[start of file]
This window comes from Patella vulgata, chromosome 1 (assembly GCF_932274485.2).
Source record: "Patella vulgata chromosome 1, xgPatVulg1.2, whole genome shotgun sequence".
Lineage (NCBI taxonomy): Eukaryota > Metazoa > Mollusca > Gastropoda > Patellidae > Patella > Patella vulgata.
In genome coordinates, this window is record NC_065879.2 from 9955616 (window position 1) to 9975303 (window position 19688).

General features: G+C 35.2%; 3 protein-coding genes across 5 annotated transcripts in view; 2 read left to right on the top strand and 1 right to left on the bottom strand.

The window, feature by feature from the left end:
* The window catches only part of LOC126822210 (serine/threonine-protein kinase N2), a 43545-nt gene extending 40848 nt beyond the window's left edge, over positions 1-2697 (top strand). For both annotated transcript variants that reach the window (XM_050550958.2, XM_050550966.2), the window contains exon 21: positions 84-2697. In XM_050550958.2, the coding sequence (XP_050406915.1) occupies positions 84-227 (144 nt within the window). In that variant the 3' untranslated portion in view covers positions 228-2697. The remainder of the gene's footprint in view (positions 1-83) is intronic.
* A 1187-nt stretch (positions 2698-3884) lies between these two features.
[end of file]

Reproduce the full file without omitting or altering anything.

This window comes from Patella vulgata, chromosome 1 (assembly GCF_932274485.2).
Source record: "Patella vulgata chromosome 1, xgPatVulg1.2, whole genome shotgun sequence".
Lineage (NCBI taxonomy): Eukaryota > Metazoa > Mollusca > Gastropoda > Patellidae > Patella > Patella vulgata.
In genome coordinates, this window is record NC_065879.2 from 9955616 (window position 1) to 9975303 (window position 19688).

General features: G+C 35.2%; 3 protein-coding genes across 5 annotated transcripts in view; 2 read left to right on the top strand and 1 right to left on the bottom strand.

The window, feature by feature from the left end:
* The window catches only part of LOC126822210 (serine/threonine-protein kinase N2), a 43545-nt gene extending 40848 nt beyond the window's left edge, over positions 1-2697 (top strand). For both annotated transcript variants that reach the window (XM_050550958.2, XM_050550966.2), the window contains exon 21: positions 84-2697. In XM_050550958.2, the coding sequence (XP_050406915.1) occupies positions 84-227 (144 nt within the window). In that variant the 3' untranslated portion in view covers positions 228-2697. The remainder of the gene's footprint in view (positions 1-83) is intronic.
* A 1187-nt stretch (positions 2698-3884) lies between these two features.